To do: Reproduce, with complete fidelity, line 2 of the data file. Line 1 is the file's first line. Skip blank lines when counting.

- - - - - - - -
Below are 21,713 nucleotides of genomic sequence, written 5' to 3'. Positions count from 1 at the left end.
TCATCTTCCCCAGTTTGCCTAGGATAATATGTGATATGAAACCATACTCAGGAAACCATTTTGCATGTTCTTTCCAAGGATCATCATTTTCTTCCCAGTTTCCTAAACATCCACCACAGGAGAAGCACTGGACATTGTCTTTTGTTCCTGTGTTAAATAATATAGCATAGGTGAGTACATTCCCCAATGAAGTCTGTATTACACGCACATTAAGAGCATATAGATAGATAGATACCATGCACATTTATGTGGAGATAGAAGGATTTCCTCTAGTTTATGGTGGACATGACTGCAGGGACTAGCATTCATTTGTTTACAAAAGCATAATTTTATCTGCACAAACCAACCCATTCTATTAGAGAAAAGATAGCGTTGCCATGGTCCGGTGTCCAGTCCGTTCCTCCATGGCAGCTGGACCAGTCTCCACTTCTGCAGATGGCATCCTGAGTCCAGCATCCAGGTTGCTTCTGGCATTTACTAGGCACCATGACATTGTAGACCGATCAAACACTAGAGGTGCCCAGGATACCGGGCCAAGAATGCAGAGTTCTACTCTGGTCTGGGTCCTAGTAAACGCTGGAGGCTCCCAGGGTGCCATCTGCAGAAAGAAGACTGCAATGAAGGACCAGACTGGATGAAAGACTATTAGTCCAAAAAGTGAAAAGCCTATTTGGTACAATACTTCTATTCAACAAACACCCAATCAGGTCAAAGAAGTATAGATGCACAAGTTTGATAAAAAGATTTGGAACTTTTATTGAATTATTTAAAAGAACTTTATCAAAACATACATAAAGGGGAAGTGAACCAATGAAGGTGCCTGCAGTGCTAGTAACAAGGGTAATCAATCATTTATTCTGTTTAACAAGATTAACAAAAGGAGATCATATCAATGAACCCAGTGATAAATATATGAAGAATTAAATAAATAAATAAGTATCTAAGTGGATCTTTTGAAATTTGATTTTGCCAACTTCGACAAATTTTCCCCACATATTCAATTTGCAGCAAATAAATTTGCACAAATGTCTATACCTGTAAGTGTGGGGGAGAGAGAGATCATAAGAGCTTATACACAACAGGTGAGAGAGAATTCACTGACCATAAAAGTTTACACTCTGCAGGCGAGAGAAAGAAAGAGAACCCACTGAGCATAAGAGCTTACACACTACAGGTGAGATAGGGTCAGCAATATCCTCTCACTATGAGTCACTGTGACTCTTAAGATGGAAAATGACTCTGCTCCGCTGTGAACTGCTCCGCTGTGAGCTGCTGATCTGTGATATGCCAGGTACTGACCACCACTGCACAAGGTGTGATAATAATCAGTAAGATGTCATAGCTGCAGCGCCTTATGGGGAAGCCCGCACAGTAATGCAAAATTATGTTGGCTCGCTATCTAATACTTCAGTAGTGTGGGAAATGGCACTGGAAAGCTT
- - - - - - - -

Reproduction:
TCATCTTCCCCAGTTTGCCTAGGATAATATGTGATATGAAACCATACTCAGGAAACCATTTTGCATGTTCTTTCCAAGGATCATCATTTTCTTCCCAGTTTCCTAAACATCCACCACAGGAGAAGCACTGGACATTGTCTTTTGTTCCTGTGTTAAATAATATAGCATAGGTGAGTACATTCCCCAATGAAGTCTGTATTACACGCACATTAAGAGCATATAGATAGATAGATACCATGCACATTTATGTGGAGATAGAAGGATTTCCTCTAGTTTATGGTGGACATGACTGCAGGGACTAGCATTCATTTGTTTACAAAAGCATAATTTTATCTGCACAAACCAACCCATTCTATTAGAGAAAAGATAGCGTTGCCATGGTCCGGTGTCCAGTCCGTTCCTCCATGGCAGCTGGACCAGTCTCCACTTCTGCAGATGGCATCCTGAGTCCAGCATCCAGGTTGCTTCTGGCATTTACTAGGCACCATGACATTGTAGACCGATCAAACACTAGAGGTGCCCAGGATACCGGGCCAAGAATGCAGAGTTCTACTCTGGTCTGGGTCCTAGTAAACGCTGGAGGCTCCCAGGGTGCCATCTGCAGAAAGAAGACTGCAATGAAGGACCAGACTGGATGAAAGACTATTAGTCCAAAAAGTGAAAAGCCTATTTGGTACAATACTTCTATTCAACAAACACCCAATCAGGTCAAAGAAGTATAGATGCACAAGTTTGATAAAAAGATTTGGAACTTTTATTGAATTATTTAAAAGAACTTTATCAAAACATACATAAAGGGGAAGTGAACCAATGAAGGTGCCTGCAGTGCTAGTAACAAGGGTAATCAATCATTTATTCTGTTTAACAAGATTAACAAAAGGAGATCATATCAATGAACCCAGTGATAAATATATGAAGAATTAAATAAATAAATAAGTATCTAAGTGGATCTTTTGAAATTTGATTTTGCCAACTTCGACAAATTTTCCCCACATATTCAATTTGCAGCAAATAAATTTGCACAAATGTCTATACCTGTAAGTGTGGGGGAGAGAGAGATCATAAGAGCTTATACACAACAGGTGAGAGAGAATTCACTGACCATAAAAGTTTACACTCTGCAGGCGAGAGAAAGAAAGAGAACCCACTGAGCATAAGAGCTTACACACTACAGGTGAGATAGGGTCAGCAATATCCTCTCACTATGAGTCACTGTGACTCTTAAGATGGAAAATGACTCTGCTCCGCTGTGAACTGCTCCGCTGTGAGCTGCTGATCTGTGATATGCCAGGTACTGACCACCACTGCACAAGGTGTGATAATAATCAGTAAGATGTCATAGCTGCAGCGCCTTATGGGGAAGCCCGCACAGTAATGCAAAATTATGTTGGCTCGCTATCTAATACTTCAGTAGTGTGGGAAATGGCACTGGAAAGCTT